Rejecting most challenges to the environmental impact report for a new railyard near the Port of Los Angeles, a court of appeal nevertheless held that the EIR must be decertified because it did not adequately address air quality impacts in the vicinity of the new yard. City of Long Beach v. City of Los Angeles

In a precedent-setting decision, the Fifth District Court of Appeal has upheld two key aspects of the 2014 environmental impact report for a refinery expansion project. Association of Irritated Residents v. Kern County Board of Supervisors No. F073892 (5th Dist., Nov. 21, 2017). First, the court approved the use of 2007 operating data for the

A court of appeal has ruled that opponents of a new Planned Parenthood clinic did not establish a fair argument that anti-clinic protests might cause significant environmental effects.  Therefore, the City of South San Francisco did not err in finding the clinic project exempt from CEQA.  Respect Life South San Francisco v. City of South

A CEQA case challenging the City of Wildomar’s approval of a Wal-Mart retail complex has been dismissed because the petitioner refused to comply with discovery requests regarding its standing to sue.  Creed-21 v. City of Wildomar, 4th Dist. Court of Appeal Case No.E066367 (pub. order 12/19/2017).

CEQA cases generally are decided on the administrative

In 2013, the fifth district court of appeal ruled that the California Air Resources Board violated CEQA when it adopted its 2009 Low Carbon Fuel Standard regulations, and the court directed issuance of a writ of mandate requiring that CARB take corrective action.  The court allowed the LCFS regulations to remain in effect while CARB completed a new CEQA analysis, concluding that leaving the regulations in place would provide more protection for the environment than suspending their operation.   (See our post analyzing the court’s 2013 decision here.)  CARB then completed a further CEQA analysis and adopted revised regulations.  Now, the same court has held that the CARB’s new analysis failed to comply with CEQA or its prior decision.   POET, LLC v. State Air Resources Board, 5th Dist. No. F073340 (May 30, 2017).  This time, the court provided specific suggestions for further CEQA review, but it again allowed the revised regulations to remain in place while CARB takes further action to comply.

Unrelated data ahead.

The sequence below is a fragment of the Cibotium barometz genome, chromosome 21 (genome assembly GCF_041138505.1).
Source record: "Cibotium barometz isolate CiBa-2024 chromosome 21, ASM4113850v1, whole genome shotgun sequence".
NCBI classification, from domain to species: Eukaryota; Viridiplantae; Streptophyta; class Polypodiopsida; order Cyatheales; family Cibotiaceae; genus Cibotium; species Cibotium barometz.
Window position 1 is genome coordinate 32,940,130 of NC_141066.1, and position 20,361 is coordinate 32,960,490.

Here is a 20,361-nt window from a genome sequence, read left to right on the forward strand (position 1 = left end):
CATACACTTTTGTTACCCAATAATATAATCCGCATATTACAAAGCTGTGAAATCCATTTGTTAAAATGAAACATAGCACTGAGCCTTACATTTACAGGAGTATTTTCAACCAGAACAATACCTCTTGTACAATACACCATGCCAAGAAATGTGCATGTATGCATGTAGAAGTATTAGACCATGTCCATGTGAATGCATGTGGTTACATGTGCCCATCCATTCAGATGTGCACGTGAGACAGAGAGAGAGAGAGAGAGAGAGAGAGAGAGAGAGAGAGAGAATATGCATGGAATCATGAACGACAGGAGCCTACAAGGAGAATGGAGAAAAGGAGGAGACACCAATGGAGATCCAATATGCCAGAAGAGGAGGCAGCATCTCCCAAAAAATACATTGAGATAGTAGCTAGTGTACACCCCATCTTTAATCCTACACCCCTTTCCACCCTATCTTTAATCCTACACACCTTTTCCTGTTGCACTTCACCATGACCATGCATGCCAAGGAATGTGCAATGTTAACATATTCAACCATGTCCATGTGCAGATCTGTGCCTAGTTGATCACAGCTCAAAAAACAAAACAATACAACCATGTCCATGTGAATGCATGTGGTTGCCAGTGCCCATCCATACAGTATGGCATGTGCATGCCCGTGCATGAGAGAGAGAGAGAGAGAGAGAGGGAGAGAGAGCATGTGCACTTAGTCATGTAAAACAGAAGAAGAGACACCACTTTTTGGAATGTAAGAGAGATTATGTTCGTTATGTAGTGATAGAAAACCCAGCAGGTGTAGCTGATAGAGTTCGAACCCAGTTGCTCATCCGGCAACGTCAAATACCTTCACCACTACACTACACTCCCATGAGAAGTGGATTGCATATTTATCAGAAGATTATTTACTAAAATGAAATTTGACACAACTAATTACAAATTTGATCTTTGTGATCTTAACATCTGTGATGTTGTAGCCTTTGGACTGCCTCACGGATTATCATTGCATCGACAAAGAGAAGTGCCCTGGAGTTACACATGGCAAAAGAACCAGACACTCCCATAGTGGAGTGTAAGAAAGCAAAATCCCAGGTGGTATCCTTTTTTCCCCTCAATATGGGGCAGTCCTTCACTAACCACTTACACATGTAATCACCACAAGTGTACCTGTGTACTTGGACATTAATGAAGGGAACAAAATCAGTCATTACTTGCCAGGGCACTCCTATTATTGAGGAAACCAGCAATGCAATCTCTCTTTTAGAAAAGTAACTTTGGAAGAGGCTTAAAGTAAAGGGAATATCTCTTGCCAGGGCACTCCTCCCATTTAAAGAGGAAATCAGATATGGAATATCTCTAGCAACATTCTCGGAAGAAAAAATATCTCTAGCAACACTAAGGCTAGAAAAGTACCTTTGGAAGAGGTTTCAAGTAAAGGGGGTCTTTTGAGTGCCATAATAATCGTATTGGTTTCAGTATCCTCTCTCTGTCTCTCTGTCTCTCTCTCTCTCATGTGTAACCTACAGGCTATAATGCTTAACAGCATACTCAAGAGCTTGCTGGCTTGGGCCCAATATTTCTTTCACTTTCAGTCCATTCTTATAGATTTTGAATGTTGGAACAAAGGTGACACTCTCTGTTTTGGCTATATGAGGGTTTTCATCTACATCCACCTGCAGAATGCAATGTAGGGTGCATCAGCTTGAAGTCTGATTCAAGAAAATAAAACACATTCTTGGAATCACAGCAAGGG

The Challenge to CARB’s Revised CEQA Review

The challenger, the largest U.S. ethanol producer, again contested CARB’s analysis of the environmental effects of the biodiesel portion of CARB’s LCFS regulations. Biodiesel combustion emits reduced greenhouse gases compared to other fuels, but increases NOx emissions, which have local and regional air quality impacts.  The challenge attacked the Board’s decisions to: 1) limit its CEQA analysis to the impact of its new biodiesel regulations rather than including the effects of its original 2009 regulations; and 2) use 2014 statewide biodiesel emissions as the baseline for CEQA analysis.

The Board Did Not Comply with the Writ of Mandate or CEQA

First, the court of appeal held that CARB had not complied with the writ of mandate because it still had not analyzed the environmental impacts of its original biodiesel regulations, adopted in 2009.  Instead, the CARB analyzed only the impacts of the new regulations it adopted in 2015, and compared biodiesel use under those regulations to statewide biodiesel use in 2014. The court held that the original 2009 regulations and its impacts were part of the “project” CARB was required to analyze.
Continue Reading Court Finds CARB’s New Analysis of Biodiesel Low Carbon Fuel Regulations Still Doesn’t Comply With CEQA But Leaves Current Regulations In Place Pending Compliance

A local agency’s environmental impact report must identify any areas on a project site that might qualify as “Environmentally Sensitive Habitat Areas” under the California Coastal Act, and must account for those areas in the EIR’s analysis of project alternatives and mitigation measures.  Banning Ranch Conservancy v. City of Newport Beach, California Supreme Court

A Summary Of Published Appellate Opinions Under The California Environmental Quality Act

In 2016, the California appellate courts issued published opinions in 21 CEQA cases. In several of those opinions, including a ground-breaking decision by the California Supreme Court, the courts grappled with limits on the scope of required environmental review for a subsequent project

The First District Court of Appeal has upheld the San Francisco Bay Area’s Sustainable Communities Strategy.  The court rejected  the claim that such strategies  must account for the effects of statewide greenhouse gas reduction mandates. Bay Area Citizens v. Association of Bay Area Governments, 248 Cal. App. 4th 966 (2016).

The Sustainable Communities and

A Summary of Published Appellate Opinions Under the California Environmental Quality Act

In 2015, the California appellate courts continued to chart new ground as they grappled with some of CEQA’s most difficult and controversial questions. The  Supreme Court of California led the way, issuing four opinions on hotly contested issues. For the first time, the